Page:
The father of the Wart and Kay, Sir Ector is a gruff but lovable father who (like many fathers) wants to raise his boys according to strict rules of conduct and the highest ideas that an "eddication" can offer. However, Sir Ector's idea of education consists of learning "Latin and stuff," which is a fine pursuit but not the most pressing one for a future king.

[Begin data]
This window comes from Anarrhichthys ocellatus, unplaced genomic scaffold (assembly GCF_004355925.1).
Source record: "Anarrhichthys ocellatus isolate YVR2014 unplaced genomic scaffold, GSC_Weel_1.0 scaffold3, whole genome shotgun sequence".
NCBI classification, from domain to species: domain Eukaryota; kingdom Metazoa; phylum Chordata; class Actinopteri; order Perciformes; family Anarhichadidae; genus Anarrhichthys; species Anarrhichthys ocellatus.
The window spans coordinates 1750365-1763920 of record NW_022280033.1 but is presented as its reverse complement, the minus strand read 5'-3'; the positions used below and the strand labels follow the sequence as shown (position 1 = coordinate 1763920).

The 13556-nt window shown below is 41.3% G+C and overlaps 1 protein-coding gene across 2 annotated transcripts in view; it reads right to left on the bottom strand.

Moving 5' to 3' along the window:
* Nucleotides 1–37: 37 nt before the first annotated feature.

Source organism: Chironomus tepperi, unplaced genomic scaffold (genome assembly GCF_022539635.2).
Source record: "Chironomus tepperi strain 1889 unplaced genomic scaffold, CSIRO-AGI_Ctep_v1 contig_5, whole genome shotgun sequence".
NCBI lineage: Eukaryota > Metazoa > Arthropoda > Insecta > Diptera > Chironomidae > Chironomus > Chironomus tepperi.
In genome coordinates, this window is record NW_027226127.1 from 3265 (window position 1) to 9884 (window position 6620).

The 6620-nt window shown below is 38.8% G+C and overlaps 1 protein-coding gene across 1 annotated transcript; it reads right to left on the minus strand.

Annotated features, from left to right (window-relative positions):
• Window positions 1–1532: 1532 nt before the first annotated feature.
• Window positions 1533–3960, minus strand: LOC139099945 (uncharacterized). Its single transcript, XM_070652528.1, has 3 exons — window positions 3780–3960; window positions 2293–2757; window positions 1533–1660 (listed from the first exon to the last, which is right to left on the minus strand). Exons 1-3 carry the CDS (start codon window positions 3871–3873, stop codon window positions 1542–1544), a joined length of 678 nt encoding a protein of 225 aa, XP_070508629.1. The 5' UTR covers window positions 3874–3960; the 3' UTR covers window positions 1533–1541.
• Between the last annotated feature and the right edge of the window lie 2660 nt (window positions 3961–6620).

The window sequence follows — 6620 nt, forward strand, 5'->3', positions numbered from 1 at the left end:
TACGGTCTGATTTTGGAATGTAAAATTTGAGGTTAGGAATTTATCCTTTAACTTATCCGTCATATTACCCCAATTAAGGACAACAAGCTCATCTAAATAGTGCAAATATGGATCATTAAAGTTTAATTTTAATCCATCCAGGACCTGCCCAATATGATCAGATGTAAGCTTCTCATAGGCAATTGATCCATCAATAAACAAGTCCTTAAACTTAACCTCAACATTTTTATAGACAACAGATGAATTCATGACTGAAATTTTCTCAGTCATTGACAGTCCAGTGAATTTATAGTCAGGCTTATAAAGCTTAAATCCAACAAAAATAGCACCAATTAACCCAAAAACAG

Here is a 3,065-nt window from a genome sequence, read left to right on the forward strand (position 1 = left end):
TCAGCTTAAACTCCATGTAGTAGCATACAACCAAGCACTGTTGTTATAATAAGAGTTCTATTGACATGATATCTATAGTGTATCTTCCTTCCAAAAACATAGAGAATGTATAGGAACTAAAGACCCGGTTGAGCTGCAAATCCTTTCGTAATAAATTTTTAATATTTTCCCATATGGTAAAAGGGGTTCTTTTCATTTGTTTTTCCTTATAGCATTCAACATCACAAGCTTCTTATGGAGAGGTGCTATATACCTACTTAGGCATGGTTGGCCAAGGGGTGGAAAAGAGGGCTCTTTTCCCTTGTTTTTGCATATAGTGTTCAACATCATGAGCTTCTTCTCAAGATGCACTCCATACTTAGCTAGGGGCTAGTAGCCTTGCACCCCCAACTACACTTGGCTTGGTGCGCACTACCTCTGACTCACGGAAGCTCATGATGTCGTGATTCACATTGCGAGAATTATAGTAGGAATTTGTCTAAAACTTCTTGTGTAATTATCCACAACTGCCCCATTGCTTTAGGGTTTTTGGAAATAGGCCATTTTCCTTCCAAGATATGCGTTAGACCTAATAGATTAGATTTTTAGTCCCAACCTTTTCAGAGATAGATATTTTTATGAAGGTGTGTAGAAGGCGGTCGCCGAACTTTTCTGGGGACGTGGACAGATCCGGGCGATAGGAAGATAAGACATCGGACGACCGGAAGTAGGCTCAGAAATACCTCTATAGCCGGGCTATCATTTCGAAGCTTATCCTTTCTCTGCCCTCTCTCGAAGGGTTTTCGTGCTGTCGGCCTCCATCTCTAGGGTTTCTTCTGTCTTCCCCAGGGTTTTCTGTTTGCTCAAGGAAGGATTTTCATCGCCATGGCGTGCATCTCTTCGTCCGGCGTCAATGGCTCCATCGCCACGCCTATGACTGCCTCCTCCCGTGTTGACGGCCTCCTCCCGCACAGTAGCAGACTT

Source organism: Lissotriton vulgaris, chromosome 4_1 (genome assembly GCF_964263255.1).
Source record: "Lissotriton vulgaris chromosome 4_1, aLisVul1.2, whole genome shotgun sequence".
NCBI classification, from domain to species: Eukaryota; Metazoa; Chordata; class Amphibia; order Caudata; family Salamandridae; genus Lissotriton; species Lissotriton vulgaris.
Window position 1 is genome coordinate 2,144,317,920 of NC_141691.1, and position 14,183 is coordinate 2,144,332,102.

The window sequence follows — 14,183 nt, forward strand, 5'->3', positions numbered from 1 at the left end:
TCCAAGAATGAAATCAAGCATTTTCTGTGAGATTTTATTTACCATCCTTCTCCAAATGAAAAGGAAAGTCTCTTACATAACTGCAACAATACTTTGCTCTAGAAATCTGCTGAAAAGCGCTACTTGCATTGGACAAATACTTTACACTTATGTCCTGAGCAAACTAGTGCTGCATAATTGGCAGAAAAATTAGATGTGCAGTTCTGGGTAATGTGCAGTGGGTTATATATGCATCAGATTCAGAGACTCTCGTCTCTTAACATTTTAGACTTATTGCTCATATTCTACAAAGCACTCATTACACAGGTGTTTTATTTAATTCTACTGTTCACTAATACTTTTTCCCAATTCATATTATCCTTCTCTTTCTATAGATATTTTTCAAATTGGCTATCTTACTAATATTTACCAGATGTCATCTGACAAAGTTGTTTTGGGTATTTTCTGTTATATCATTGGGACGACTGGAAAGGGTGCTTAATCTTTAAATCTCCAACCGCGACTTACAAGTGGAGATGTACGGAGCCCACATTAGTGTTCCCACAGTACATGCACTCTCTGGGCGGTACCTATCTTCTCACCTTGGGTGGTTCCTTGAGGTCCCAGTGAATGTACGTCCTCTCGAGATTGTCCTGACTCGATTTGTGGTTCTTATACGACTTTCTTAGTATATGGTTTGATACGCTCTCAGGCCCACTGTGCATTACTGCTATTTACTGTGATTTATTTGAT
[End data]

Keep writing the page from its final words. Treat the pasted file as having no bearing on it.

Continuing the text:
White often uses Sir Ector as a symbol of "merrrie Englande," an era long past where knights and squires drank port, sang songs of heroic deeds, and attended tournaments. The novel opens with Sir Ector and Sir Grummore sharing a bottle of port and discussing the boys' need of a tutor. The episode in Chapter 15, in which Sir Ector and his friends listen to a songs on Christmas night, further portrays him as a kindhearted remnant of a bygone age — an age that, by the end of The Candle in the Wind (the fourth volume of The Once and Future King), has given way to the forces of war and destruction.